Sunday, 24 April 2016

REVIEW: BalletBoyz - Life

Fri 22 April 2016
Sadler's Wells
BalletBoyz - Life
Pontus Lidberg - Rabbit
Javier de Frutos - Fiction

Returning to Sadler's Wells after Young Men, Artist Directors Michael Nunn and Willam Trevitt commission another brilliant double bill. Structured like two ends of the same argument, Rabbit and Fiction are brimming with rabbit imagery and tragicomedy.  

Swedish choreographer, Pontus Lidberg's Rabbit marries surrealism and loneliness, against the cool landscape of gently wafting lengths of cloth and tolling bells. Clad in vaguely 1940s shirts, vests and braces, dancers with furry rabbit heads invade the space, hopping, skipping and cartwheeling. The tone is tender, with sudden outbursts in  Górecki's score, which seem to initiate an exaggerated running motif that rocks back and forth. Later, a couple of rabbits linked hand to ankle, roll by like tumbleweed, as a fragile and inward solo unfolds in front of us. 

We can't escape the niggling feeling that Lidberg's rather nordic choice of imagery in Rabbit is far more significant. As in Watership Down, The Animals of Farthing Wood and Of Mice and Men, Lidberg's rabbits seem to connote persecution and death. Coupled with the images of men draped over the shoulders of rabbits, like parachutes caught in treetops, there are poignant undertones of anguish as the bells toll over Lidberg's stage.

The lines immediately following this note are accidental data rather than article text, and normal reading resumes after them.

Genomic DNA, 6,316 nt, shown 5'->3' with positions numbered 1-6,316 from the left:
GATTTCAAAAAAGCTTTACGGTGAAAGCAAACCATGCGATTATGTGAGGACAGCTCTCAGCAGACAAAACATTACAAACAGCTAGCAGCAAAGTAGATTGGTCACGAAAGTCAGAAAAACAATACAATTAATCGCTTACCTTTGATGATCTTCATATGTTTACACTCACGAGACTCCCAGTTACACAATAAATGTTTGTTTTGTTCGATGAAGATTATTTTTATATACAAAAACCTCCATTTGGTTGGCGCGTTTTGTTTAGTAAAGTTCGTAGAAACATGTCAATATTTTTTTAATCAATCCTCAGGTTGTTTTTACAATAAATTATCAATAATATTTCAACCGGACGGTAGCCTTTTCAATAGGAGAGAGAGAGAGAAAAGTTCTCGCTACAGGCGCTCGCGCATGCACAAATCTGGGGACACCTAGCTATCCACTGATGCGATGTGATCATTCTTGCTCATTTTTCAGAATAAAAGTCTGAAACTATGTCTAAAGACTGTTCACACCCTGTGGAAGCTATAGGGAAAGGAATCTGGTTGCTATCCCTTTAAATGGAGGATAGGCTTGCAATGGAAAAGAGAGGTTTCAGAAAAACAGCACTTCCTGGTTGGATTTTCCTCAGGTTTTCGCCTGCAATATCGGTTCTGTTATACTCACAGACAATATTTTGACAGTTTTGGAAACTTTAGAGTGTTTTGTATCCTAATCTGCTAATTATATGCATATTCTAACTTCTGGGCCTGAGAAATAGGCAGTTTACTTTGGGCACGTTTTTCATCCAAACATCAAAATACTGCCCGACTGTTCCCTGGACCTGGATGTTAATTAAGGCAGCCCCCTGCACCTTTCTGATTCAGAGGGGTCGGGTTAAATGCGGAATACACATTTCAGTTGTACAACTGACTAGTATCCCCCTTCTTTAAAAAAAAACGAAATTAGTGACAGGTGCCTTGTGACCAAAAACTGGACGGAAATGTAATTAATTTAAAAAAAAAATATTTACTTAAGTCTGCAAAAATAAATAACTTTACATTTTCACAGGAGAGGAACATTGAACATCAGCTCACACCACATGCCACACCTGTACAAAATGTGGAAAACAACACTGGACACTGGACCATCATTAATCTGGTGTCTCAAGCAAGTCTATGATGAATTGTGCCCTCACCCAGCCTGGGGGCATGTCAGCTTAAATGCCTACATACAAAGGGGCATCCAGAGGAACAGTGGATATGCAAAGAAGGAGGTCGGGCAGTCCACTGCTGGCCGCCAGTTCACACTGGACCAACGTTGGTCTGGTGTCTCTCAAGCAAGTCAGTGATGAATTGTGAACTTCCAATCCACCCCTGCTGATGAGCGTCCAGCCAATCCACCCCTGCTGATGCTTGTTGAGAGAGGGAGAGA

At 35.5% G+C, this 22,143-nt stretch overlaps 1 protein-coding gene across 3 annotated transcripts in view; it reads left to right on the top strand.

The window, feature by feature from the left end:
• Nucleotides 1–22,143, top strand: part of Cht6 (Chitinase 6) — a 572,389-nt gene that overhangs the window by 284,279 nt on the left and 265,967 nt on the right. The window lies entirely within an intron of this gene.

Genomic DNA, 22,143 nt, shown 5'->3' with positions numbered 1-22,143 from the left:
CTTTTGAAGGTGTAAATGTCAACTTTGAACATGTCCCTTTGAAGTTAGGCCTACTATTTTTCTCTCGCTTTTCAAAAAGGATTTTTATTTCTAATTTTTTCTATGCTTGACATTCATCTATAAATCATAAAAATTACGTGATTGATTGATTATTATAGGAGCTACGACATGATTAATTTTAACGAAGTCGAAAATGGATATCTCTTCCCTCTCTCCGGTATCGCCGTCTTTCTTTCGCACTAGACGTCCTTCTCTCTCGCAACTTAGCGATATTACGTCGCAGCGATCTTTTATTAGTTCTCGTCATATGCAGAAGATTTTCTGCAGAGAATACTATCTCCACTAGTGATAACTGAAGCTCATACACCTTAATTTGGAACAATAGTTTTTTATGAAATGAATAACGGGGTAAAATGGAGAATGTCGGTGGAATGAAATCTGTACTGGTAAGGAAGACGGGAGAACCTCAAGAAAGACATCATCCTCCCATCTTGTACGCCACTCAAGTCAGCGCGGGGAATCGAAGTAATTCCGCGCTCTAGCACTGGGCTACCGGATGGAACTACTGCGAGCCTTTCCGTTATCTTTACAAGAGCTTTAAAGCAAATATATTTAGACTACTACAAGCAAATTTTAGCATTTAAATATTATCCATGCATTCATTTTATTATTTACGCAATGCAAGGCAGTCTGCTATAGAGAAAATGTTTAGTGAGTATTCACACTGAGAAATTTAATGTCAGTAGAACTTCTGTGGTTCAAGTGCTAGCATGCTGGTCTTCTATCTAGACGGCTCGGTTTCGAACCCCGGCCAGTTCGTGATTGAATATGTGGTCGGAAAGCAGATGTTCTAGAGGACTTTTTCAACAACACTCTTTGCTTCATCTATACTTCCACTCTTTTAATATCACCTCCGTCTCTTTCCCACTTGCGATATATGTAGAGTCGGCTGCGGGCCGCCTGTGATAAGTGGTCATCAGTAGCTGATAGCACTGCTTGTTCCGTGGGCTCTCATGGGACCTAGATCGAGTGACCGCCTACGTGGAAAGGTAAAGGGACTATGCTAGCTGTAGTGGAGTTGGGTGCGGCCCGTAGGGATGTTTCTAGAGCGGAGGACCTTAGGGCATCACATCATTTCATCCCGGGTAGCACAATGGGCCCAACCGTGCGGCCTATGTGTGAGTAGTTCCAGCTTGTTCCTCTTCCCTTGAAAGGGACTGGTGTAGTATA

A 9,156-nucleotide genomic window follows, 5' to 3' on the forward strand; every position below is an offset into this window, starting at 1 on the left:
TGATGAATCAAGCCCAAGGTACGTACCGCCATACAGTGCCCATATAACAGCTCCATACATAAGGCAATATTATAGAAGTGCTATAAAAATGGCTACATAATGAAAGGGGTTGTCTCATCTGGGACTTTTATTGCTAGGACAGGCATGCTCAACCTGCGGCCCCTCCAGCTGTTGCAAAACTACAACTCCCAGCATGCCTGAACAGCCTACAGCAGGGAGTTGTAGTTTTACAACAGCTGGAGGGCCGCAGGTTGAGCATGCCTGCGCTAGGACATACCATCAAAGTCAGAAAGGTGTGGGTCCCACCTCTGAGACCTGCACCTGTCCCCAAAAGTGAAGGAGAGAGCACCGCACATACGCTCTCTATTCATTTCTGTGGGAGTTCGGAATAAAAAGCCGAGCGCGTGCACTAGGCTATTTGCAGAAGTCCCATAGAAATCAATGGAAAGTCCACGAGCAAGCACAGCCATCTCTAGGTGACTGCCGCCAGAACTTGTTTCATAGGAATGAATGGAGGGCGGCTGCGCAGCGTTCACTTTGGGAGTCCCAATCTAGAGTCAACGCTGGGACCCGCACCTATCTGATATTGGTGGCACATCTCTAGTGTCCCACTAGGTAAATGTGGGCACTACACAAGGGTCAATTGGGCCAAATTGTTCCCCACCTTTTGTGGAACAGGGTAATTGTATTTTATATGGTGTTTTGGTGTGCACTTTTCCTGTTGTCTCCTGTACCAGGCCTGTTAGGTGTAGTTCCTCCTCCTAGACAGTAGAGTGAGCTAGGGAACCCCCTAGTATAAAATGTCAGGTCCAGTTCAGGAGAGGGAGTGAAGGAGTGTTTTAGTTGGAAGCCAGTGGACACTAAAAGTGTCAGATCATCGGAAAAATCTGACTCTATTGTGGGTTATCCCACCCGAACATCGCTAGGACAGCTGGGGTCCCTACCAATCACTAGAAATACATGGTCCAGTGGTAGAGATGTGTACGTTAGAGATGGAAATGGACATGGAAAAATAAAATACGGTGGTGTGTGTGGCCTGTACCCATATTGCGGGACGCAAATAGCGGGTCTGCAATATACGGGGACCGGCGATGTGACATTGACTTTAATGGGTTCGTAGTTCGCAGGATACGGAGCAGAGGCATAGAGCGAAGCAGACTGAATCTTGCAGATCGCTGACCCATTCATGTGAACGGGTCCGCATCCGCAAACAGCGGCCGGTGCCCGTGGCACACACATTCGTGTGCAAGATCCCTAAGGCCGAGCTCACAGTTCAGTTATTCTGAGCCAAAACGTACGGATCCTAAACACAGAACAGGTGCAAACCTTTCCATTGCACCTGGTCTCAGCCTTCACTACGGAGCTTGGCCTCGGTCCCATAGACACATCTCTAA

From Lidberg's surreal realm, we move to Fiction, by Venezuelan choreographer Javier de Frutos. Wanting to create a work about the death of a choreographer, de Frutos imagined his own (rather inventive) death, since it 'seems impolite to kill anyone but himself'. Fiction sees a stark change in its stripped set design and the welcome use of comedy.

The dancers move with confused expressions to critic Ismene Brown's words, unfurling a canon of rippling arms and torsos beneath a large ballet barre. A throbbing mass of bodies follows shell-shocked dancer Marc Galvez, as he struggles to come to terms with the fictitious death of his choreographer. De Frutos creates gorgeous kaleidoscopic formations around the ballet barre, as the men slice the air with blade-like arms. He takes full advantage of the BalletBoyz's precision, and risk-taking athleticism.

The curtain comes down on de Frutos' work with Galvez spinning, arms open to Donna Summer's anthem Last Dance. De Frutos is at once dead, resurrected and alive. 

Maya Pindar

Life is at Sadler's Wells until Sunday 24 April.

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